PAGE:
The late comedian Erma Bombeck once said, “There is no one lonelier than the one taking down the Christmas tree.” As I write this, we are approaching the Feast of the Baptism of the Lord, which is the official end of the Christmas season (unless you are lucky enough to live in a place that assigns this to the Feast of the Presentation on February 2nd). For most of us, the task can no longer be postponed—it is time to take down the Christmas tree.
Obviously, this involves letting go, but, do not fear, we are not leaving the joys of this season completely. Some of that will come with us as we move on in the liturgical cycle. We are leaving the Christmas Season, but we never leave the liturgical cycle. The cycle of the liturgical year is like a carousel. It keeps turning round and round, always focusing our attention on different aspects of the life of Christ, the Church, and the Paschal Mystery. Whether we pay attention to it or not, the liturgical cycle keeps turning toward something “more”. All the beauty of Christmas stays with us—the hope of Advent, the joys of the Infant Savior’s birth, the faith of the Maji, the fear and cruelty of Herod. All these themes get repeated and expanded upon so as to enter more deeply into our hearts, minds and souls.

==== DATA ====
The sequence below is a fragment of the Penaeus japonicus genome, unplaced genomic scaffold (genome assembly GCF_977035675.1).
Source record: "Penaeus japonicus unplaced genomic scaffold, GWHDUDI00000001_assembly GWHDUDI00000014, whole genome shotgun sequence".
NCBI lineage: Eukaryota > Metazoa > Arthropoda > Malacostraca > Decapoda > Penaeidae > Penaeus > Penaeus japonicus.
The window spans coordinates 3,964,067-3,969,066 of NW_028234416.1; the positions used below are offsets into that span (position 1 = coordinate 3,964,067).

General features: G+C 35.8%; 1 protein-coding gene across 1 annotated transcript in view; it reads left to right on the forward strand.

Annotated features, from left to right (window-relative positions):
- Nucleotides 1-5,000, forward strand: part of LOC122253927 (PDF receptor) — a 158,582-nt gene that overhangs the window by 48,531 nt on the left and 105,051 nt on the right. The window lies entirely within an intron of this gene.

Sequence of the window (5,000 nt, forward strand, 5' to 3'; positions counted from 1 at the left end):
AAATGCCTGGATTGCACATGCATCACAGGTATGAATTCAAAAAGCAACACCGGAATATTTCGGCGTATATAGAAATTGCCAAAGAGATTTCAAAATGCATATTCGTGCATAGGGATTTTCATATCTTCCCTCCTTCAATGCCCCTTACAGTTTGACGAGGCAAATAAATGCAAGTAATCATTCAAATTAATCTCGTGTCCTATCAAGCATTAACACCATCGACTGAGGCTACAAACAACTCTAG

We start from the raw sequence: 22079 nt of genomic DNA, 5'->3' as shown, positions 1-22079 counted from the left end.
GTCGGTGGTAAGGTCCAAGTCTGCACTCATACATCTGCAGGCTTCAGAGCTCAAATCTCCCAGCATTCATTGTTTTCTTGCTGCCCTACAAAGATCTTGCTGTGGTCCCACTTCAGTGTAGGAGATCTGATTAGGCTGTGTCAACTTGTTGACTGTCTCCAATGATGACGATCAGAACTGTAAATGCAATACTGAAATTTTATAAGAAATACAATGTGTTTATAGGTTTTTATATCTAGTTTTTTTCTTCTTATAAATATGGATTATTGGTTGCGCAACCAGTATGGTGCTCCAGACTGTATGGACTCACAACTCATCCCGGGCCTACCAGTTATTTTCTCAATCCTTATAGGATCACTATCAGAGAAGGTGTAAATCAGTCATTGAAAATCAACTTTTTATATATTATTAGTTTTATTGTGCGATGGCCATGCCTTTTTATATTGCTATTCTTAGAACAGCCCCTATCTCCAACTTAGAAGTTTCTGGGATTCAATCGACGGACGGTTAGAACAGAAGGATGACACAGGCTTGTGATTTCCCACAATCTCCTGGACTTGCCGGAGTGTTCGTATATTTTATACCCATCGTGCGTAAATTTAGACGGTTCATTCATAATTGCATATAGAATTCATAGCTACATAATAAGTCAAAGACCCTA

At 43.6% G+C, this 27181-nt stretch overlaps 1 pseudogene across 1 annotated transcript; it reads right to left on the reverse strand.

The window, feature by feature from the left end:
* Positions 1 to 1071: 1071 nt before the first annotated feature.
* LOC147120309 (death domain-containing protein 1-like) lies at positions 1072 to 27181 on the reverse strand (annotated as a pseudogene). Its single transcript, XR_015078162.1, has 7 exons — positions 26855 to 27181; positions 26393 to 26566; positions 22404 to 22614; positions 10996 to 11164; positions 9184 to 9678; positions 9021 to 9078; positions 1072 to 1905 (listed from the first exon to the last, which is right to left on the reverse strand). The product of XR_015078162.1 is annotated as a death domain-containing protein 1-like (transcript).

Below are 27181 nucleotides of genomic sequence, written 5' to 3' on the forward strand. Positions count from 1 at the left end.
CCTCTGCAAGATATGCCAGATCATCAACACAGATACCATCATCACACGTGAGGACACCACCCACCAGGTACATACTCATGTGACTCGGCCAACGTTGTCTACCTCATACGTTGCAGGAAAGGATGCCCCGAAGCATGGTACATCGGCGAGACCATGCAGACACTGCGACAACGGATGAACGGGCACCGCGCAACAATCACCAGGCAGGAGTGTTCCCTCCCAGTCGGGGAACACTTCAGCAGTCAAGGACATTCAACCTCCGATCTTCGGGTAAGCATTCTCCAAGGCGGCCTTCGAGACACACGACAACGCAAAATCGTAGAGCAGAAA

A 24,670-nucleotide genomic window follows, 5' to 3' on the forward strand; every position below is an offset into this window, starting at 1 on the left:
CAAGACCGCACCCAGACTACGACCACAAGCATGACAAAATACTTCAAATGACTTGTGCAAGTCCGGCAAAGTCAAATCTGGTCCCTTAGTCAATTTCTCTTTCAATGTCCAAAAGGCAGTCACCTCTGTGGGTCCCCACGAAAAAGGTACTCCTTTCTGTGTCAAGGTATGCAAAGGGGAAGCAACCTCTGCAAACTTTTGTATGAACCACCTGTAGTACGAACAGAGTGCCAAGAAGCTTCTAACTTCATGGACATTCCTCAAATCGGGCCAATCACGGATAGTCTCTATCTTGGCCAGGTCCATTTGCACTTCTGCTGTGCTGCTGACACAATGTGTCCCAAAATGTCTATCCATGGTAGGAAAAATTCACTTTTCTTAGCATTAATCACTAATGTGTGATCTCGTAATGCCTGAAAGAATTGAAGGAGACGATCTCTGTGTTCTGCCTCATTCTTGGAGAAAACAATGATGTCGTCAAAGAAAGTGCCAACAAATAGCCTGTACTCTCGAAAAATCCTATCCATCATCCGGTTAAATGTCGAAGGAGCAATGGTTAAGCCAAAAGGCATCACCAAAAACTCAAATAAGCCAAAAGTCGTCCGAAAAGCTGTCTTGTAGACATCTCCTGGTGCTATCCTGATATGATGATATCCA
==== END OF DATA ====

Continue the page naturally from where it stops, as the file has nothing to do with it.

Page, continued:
Taking down the Christmas tree can be seen as a metaphor for other changes that happen in our lives. It is especially meaningful for me right now. My religious vocation has been expressed in the healthcare/social service ministry for most of the last 55 years. The last 28 of these have been as a family practice physician in the rural areas surrounding the city of Cullman, AL. Recently, I retired from this ministry. Although, I took down this metaphorical Christmas tree in my life, what I learned during my years of professional service is now useful in my ministry here at the monastery. Just as the spirit of the Christmas tree hangs on, the spirit of the ministry hangs on too.
So, with the end of the liturgical season of Christmas on the Feast of the Baptism of the Lord (this year on January 8th), it is OK to feel a sense of loss or loneliness while taking down the Christmas Tree and all of the other decorations with it. Bring the best of what “has been” forward into the new season about to unfold. Perhaps the best is yet to come.
By Sister Eileen M. Gallagher, OSB